Thursday 10 March 2016


The British Council, the UK’s international organisation for cultural relations and educational opportunities, and the BFI (British Film Institute) today announce the five short films from BFI Flare: London LGBT Film Festival, that will be made available online and completely free of charge on 17 March for audiences across the world as part of this year’s fiveFilms4freedom, an online film festival which celebrates love and diversity.

On Thursday 17 March, fiveFilms4freedom will become a 24-hour campaign asking people everywhere to watch a film together over the course of one single day. fiveFilms4freedom is the world’s first digital, global, LGBT film festival and will be promoted through the British Council’s network in more than 50 countries and regions, reaching audiences across the Americas, China, India, Israel, Kosovo, Poland, Turkey, Ukraine and the Middle East. This will be a chance for audiences, wherever they are, to enjoy LGBT cinema; to find out a little bit more about emerging LGBT filmmakers from around the world; and most importantly, to show support for freedom and equality everywhere.

From travelling communities to Easter bonnets to the wonderment of growing up, the five films tell a range of affecting stories about contemporary LGBT life in countries including Brazil, Ireland, Spain, the Philippines and the UK. They are polished, rough, funny, sad and inspiring and each has a different voice. The five films are:

SWIRL Two girls, young and in love, move backwards through the city in Peterson Varga’s lyrical short from the Philippines.

XAVIER A film by Brazilian director Ricky Mastro about a father who notices that his 11-year-old son pays a lot of attention to slightly older boys.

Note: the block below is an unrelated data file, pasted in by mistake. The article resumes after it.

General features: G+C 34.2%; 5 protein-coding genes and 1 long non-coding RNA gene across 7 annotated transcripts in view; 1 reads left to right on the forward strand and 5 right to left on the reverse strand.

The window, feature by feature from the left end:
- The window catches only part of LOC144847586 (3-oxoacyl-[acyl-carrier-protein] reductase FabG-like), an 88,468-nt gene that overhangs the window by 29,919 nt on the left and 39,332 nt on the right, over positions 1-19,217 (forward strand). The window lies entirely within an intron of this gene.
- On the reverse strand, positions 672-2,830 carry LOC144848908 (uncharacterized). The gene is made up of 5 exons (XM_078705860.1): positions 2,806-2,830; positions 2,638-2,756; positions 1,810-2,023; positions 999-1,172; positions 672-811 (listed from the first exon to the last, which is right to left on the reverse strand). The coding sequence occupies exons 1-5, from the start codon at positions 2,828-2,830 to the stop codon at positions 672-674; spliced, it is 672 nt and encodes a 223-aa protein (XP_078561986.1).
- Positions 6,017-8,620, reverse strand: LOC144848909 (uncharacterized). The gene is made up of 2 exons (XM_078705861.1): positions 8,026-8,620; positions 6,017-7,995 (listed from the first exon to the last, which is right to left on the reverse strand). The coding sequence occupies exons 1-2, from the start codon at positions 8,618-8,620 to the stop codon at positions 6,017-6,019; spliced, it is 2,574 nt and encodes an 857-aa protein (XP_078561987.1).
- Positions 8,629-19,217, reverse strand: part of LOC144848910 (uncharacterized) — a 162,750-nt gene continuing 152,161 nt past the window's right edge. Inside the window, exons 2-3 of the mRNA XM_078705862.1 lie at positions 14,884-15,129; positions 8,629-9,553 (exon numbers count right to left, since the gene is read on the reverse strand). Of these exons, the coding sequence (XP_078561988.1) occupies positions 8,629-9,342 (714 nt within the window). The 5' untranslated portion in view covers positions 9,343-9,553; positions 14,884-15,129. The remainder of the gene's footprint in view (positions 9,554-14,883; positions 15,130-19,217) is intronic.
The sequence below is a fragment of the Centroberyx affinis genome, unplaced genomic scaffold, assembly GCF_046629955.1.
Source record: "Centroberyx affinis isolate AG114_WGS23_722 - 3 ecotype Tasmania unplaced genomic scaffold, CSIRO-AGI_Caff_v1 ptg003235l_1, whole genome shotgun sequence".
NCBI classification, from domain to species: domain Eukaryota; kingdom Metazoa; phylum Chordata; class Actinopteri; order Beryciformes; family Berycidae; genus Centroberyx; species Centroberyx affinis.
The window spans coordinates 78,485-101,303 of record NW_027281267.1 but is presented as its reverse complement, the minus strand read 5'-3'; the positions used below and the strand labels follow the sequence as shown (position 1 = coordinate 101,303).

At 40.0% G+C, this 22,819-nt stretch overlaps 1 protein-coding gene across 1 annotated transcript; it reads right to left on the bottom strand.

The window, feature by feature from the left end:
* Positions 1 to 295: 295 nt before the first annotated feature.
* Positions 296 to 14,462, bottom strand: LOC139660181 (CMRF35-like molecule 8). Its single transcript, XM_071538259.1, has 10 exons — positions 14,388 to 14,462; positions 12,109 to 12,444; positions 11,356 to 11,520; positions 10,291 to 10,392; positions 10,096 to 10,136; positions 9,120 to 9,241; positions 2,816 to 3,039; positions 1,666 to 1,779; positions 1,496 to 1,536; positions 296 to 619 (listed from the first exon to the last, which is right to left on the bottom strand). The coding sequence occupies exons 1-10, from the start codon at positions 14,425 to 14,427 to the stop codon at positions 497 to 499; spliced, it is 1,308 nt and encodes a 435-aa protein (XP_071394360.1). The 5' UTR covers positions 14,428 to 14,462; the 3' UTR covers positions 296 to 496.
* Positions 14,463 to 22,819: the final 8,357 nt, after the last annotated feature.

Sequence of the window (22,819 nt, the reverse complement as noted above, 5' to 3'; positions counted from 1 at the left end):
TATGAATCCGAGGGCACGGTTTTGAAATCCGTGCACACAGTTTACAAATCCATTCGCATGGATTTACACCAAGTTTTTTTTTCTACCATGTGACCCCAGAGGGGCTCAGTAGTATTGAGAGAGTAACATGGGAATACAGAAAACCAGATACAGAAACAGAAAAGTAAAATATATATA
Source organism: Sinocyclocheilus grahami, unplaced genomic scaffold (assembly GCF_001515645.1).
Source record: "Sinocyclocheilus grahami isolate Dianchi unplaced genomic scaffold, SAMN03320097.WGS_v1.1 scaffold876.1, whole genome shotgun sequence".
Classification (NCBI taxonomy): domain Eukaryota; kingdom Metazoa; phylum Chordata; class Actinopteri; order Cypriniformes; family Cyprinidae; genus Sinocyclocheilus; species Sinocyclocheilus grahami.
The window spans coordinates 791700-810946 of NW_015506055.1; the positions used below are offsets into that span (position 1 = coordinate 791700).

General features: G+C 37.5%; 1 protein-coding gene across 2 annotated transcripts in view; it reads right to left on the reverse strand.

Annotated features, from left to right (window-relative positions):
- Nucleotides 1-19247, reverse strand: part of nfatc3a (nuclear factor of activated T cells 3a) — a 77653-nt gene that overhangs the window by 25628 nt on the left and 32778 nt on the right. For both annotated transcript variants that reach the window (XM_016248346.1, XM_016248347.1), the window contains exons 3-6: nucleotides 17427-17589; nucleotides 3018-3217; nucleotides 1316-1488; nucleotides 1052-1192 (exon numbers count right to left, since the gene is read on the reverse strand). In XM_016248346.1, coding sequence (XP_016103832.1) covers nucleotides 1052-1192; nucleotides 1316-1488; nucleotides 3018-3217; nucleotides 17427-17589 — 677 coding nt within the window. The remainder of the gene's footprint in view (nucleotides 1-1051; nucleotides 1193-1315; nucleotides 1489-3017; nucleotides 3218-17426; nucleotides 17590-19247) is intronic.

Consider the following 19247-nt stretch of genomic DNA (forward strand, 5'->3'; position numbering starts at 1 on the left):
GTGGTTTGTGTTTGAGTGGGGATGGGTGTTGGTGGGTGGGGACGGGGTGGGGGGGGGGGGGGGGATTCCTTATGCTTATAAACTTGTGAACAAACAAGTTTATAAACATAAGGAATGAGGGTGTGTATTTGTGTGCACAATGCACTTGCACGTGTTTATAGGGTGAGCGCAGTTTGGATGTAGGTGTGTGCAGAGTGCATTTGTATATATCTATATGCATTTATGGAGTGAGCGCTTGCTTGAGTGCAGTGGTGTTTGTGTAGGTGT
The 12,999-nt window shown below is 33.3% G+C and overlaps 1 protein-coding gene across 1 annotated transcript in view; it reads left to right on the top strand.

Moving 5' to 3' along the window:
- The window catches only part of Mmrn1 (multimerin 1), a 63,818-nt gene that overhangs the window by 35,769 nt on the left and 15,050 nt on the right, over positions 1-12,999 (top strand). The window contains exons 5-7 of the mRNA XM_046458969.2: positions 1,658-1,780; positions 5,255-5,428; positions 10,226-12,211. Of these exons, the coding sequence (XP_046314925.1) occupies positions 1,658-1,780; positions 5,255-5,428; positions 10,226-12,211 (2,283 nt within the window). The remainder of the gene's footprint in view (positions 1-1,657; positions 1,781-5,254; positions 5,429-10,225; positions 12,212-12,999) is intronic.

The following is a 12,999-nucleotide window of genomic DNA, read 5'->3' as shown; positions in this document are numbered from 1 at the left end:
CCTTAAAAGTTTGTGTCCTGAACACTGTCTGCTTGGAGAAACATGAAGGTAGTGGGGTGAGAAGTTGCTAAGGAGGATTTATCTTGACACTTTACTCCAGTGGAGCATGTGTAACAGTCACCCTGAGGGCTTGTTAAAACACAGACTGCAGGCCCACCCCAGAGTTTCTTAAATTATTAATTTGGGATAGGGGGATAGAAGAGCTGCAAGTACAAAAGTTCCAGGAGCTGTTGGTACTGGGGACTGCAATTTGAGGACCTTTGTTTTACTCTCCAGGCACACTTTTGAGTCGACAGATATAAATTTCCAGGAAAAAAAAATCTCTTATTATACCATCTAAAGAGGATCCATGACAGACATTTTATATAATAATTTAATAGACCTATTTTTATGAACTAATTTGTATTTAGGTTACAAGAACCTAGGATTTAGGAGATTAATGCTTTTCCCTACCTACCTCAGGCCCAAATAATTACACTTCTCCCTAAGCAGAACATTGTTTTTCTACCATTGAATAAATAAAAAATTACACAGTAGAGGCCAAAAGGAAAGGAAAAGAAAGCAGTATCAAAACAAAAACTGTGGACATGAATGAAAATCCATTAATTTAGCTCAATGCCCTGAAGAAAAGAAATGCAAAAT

BREATHE A British-Irish film by James Doherty, about an Irish traveller who is increasingly concerned that his son is ‘soft’, so sets about toughening him up.

TAKE YOUR PARTNERS In this British short film by director Siri Rodnes, Miss Paterson expects Ollie to make an Easter bonnet like the other girls. But Ollie is not like the other girls.

THE ORCHID A man has something important to tell his son, but can only get through to his voicemail in this film by Spanish director Ferran Navarro-Beltrán.

The five films will be available to watch online on 17 March on the British Council website and BFI player.

Alan Gemmell, Director fiveFilms4freedom, British Council said: 

“fiveFilms4freedom is a ground-breaking LGBT film festival supporting freedom and equality all over the world. For our second year we are showcasing some of our finest short film makers to help celebrate love and diversity through one of the world’s most powerful and accessible cultural forms: film.  By bringing together the British Council and films from BFI Flare we are promoting LGBT cinema in countries that make up half of the world’s population.” 

Briony Hanson, Director Film, British Council said:

“The British Council’s job is to connect people around the world and fiveFilms4freedom explores the diversity, freedom of expression and celebration of difference that characterise UK society.  We believe passionately in the power of culture and film to change people’s lives and hope that this programme has a long lasting, far reaching and positive impact.”

Tricia Tuttle, Deputy Director of Festivals at the British Film Institute said:

“LGBT film festivals are great spaces for nurturing new film talents and creating dialogue between filmmakers and audiences. In this, our 30th edition of BFI Flare, we are thrilled to present a rich and diverse programme which shows LGBT cinema to be in great shape. And it’s fantastic to work with the British Council to connect filmmakers to a truly global community united in a love of film and a belief that love is a basic fundamental human right."